The fact is that the experts—the shareholders, the financial advisers and the financial analysts—agree that this is going to be absolutely devastating for the steel industry, which has a strong and proud record in Australia as an employer over many decades of tens of thousands if not hundreds of thousands of Australians. The steel industry is one that has enjoyed the confidence of shareholders for decades if not over a century, I think, in some cases. It has a long and proud history and has enjoyed strong investment, particularly in recent years, since the introduction of the superannuation guarantee charge, from superannuation companies. The reality is that there is a large amount of Australian superannuation holders' money in OneSteel and in BlueScope Steel.

In recent days we have heard stories about how the government would like to ensure that workers' superannuation and retirement incomes are protected into the future and that they are able to have a good solid nest egg when they retire, and that is why they are increasing the amount of the SGC from nine to 12 per cent progressively over the next few years. It is not going to be much use to increase their SG contributions by three per cent if you are making decisions which slash 66 per cent off the value of the shares that they hold in those companies. Make no mistake, a large percentage of Australian superannuants have shareholdings, through their trust funds, in companies just like these and in other companies outside the steel industry whose share prices will be similarly affected—to the same extent, less, maybe even more—by the decision that has been put into effect through the passing of the legislation earlier today.

The other thing about this transformation plan is that only two Australian firms—BlueScope Steel and OneSteel—qualify for assistance. This is because of the definition of 'eligible corporation', which is contained in proposed section 4 of the bill. In other words, the plan provides a rerun of the mining tax renegotiation debacle, where the government has gone off and talked to the top end of town, done a dirty deal with the top end of town and looked after them, but paid no heed whatsoever to middle-size companies or small companies.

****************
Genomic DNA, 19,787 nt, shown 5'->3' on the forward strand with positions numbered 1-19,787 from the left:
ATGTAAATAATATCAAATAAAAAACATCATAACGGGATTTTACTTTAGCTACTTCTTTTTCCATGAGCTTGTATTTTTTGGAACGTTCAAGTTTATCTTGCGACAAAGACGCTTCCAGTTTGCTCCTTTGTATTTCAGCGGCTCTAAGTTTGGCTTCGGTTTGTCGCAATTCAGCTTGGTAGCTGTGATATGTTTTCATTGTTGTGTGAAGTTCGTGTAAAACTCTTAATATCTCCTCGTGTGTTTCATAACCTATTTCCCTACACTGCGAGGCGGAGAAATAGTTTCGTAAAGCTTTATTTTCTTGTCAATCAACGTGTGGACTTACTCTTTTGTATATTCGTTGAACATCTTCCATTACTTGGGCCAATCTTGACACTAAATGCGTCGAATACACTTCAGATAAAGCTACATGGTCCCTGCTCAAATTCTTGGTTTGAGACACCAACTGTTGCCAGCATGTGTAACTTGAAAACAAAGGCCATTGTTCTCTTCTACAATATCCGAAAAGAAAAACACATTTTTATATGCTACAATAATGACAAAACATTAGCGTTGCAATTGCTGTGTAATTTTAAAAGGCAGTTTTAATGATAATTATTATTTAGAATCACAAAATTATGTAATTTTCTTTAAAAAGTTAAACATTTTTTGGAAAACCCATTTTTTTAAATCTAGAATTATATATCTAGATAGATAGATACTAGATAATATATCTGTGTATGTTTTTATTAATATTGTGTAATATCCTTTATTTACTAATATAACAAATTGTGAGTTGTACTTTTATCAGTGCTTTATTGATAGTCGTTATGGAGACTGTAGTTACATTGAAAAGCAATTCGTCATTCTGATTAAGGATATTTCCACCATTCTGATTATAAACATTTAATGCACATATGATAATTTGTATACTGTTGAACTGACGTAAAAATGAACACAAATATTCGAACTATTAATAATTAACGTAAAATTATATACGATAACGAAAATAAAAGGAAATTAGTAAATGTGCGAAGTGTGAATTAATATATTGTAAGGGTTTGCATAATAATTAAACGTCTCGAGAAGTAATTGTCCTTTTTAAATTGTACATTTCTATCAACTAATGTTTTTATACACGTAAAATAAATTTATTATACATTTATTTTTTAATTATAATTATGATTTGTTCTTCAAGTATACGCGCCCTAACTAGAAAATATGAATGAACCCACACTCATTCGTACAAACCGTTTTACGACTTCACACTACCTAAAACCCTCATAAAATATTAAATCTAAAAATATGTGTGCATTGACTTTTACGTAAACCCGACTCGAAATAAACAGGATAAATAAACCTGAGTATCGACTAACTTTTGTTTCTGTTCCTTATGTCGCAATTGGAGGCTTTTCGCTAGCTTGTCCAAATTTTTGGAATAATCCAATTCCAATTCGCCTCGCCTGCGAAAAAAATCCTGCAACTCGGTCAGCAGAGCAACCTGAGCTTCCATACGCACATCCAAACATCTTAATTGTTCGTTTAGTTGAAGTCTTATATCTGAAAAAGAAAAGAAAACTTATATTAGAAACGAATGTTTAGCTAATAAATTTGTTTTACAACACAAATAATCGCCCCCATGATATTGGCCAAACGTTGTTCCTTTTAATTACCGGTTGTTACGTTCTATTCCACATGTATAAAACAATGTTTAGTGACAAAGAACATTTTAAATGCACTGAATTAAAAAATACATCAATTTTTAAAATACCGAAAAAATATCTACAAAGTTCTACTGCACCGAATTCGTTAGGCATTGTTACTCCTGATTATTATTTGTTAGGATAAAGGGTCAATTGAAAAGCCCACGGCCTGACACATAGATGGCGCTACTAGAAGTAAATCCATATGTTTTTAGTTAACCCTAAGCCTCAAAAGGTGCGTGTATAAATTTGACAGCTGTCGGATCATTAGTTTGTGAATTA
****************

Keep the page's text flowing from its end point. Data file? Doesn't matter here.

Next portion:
Senator Cash highlighted very effectively the impact that the carbon tax will have on small businesses right across the country, particularly those that are involved in the steel industry. If I had more time I would talk about how the bill could only run for one year, whereas the carbon tax has been put in at least until 2050, on the basis of the government's own document, but the reality is that the vast majority of companies involved in the steel industry, other than these two companies, receive no assistance whatsoever despite the fact that they are also energy intensive in the same way that BlueScope Steel and OneSteel are. Their costs will also dramatically increase and their ability to be competitive on an international scale or with imports will also be vastly reduced as a result of this tax.

I understand that there are other senators who wish to speak so I will conclude my comments. I think this is an appalling bill that should never have been needed to be brought forward.